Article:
BY GABE LICHT
DELANO, MN Should students be allowed to don outerwear, such as coats, and backpacks in school, or should they be required to be kept in lockers?
Should those backpacks be required to be clear?
Should sophomores be allowed to attend prom?
These were three key questions the Delano School Board addressed as Delano High School Principal Steve Heil presented the school’s handbook for the 2018-19 school year during Monday’s work session. The handbook will be on the agenda for the Monday, May 21, regular school board meeting
Outerwear and backpacks
“There’s been a few questions that have come up as far as why we let students still walk around with backpacks and jackets on, and you can’t really see what they have on them or in them,” Heil said. “We polled the staff. Out of the 68 teachers, 52 replied, and 70 percent of them said they do see it as a safety concern.”
School board member Carolyn Milano said the outerwear language should be more descriptive so that some layers are allowed.
“Myself and my daughter are always freezing in that building,” Milano said. “ . . . I know, in some parts of the building, kids are very cold.”
Student representatives Alex Moe and Lydia Ramstad agreed.
“I’m Jamaican; I’m not made for this weather,” Ramstad said.
“You have to make sure students know sweatshirts are allowed, or light jackets; otherwise, kids will get upset because they’re going to freeze,” Moe added.
Heil said staff is working to get the building heating and cooling systems dialed in so there is less than a 7-degree temperature difference in rooms. Teachers may have discretion on a case-by-case basis if that is not the case.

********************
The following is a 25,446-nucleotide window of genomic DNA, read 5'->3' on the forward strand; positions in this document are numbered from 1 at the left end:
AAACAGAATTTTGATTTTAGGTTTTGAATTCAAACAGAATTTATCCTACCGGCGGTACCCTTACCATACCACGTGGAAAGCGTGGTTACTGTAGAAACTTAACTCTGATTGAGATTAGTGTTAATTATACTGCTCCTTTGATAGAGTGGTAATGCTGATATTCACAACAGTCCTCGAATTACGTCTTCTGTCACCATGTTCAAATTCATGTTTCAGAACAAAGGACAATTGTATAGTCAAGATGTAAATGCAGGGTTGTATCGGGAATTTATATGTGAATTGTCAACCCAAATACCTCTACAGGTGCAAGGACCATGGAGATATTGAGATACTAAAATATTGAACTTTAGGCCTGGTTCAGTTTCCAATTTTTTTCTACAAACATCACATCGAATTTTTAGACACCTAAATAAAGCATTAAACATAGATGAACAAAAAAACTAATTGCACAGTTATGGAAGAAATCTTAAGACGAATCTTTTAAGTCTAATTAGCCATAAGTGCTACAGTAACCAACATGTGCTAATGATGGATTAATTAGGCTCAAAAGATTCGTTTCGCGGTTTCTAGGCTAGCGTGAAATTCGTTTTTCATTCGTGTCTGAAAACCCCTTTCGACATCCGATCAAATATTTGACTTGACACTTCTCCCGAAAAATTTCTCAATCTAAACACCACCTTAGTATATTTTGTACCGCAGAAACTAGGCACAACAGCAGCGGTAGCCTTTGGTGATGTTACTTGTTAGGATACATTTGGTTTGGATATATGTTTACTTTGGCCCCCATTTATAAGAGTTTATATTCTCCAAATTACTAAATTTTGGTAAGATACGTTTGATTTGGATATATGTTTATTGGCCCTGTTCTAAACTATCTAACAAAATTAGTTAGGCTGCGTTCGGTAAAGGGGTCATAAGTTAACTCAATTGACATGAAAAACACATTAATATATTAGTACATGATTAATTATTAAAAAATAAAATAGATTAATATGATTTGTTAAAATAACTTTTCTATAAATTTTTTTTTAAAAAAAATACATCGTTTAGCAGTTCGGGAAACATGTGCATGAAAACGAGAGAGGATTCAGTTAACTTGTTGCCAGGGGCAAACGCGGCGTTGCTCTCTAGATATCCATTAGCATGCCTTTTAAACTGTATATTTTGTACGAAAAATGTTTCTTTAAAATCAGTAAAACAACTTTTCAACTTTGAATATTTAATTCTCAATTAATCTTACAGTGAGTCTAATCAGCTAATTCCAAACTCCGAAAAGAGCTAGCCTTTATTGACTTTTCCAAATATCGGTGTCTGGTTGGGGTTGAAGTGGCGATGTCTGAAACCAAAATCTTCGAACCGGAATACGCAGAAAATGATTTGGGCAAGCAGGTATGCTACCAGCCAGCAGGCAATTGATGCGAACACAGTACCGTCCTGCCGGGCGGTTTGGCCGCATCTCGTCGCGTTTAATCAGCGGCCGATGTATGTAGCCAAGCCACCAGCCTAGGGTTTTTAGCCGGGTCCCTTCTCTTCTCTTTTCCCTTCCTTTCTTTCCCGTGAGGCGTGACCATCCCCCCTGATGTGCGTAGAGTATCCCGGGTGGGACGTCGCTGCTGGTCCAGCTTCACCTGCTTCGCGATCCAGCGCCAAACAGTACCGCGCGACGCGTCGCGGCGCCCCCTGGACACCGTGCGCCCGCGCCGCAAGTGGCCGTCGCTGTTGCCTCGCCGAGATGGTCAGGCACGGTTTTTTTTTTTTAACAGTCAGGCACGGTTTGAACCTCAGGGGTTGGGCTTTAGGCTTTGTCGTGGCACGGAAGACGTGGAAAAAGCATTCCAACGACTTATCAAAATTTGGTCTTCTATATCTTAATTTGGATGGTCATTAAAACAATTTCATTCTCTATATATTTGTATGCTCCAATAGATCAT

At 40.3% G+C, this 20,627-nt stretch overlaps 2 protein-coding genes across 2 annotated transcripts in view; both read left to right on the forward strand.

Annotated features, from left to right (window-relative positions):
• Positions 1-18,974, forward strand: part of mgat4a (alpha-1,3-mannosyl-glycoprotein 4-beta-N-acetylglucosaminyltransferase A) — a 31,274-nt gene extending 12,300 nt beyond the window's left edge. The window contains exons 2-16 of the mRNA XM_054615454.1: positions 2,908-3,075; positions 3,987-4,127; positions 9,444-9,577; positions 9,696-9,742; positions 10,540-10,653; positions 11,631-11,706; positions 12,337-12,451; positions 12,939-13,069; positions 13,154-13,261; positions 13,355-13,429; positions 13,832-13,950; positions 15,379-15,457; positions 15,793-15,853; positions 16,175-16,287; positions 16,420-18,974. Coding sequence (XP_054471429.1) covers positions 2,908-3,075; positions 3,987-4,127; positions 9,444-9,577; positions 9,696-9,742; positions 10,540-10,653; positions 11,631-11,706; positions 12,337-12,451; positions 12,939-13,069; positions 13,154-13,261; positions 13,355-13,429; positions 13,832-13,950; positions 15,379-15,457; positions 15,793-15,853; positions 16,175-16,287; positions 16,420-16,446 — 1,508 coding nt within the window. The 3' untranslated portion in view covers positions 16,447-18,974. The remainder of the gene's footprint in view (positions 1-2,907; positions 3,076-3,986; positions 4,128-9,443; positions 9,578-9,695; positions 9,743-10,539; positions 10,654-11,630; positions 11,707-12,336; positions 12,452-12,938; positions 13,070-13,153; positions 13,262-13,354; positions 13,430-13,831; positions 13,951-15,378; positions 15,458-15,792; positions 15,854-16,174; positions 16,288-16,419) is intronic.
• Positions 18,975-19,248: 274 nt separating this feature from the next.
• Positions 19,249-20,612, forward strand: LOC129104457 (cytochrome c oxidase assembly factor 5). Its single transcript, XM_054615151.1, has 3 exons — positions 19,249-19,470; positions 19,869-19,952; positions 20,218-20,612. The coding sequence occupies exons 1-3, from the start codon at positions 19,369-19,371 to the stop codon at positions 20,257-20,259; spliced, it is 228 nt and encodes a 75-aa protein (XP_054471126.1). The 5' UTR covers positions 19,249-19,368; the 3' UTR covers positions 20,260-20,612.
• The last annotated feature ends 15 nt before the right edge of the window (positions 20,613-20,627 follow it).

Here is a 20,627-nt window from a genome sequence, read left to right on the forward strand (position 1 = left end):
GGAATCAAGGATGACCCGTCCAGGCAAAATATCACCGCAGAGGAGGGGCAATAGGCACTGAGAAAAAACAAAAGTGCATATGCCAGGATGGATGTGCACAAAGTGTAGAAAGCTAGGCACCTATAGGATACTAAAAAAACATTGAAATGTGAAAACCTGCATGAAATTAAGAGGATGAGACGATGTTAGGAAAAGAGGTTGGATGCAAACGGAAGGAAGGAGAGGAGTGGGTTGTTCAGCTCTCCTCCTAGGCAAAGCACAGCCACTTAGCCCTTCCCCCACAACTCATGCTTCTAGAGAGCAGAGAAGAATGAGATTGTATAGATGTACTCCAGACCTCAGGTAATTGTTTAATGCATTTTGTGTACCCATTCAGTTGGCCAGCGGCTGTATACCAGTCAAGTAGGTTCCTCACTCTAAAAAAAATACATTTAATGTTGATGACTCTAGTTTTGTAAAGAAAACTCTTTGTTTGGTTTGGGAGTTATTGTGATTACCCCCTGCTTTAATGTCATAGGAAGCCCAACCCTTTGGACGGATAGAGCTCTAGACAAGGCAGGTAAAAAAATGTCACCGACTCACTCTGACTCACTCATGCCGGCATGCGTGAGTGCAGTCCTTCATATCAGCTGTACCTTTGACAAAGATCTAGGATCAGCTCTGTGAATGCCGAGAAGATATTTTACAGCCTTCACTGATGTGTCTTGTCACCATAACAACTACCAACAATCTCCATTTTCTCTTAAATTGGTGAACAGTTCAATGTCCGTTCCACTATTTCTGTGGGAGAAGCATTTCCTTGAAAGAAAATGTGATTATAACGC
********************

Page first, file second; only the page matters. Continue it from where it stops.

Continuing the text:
“If we have really cold classrooms, we need to be smart and say, ‘You can have more on,’” Heil said, before adding that he would work to tweak the outerwear language. “We settled on outerwear. We mean puffy and big jackets.”
When dealing with electronic cigarettes known as vapes, alcohol, or other banned substances or items, Heil said they are most often found in backpacks.
“If you have them lock it up in their locker, it’s not free to trade during classes,” Heil said.
“It’s one other way to keep the safety of the school in check and watch what’s going on.”
Ramstad said middle school students had expressed frustrations about not being able to carry backpacks, which requires more trips to their lockers.
“A lot of them were frustrated because four minutes is a strained time period,” Ramstad said. “They’re chosing between going to the bathroom and getting their books.”
Moe added that those students are allowed four or five hall passes per quarter, and if they run out, they are given a tardy.
“The middle school tardy policy will align with the high school tardy policy so there will be more flexibility,” DHS Assistant Principal Shane Baughman said. “Students will be held accountable, but will have more breaks.”
Heil added that he would not be extending passing times, because that would require the school day to be longer or classroom time to be reduced.
Board member Amy Johnson asked Heil to monitor if the backpack policy and amount of passing time causes anxiety for students, because she believed it could do so for her children, and Heil said the situation would be monitored and reviewed.
In addition to backpacks being limited to lockers, they will be required to be clear, and female students will not be allowed to carry purses, prompting Ramstad to ask if feminine hygiene products could be made available in restrooms so girls do not have to worry about transporting them discreetly or quickly accessing them when needed.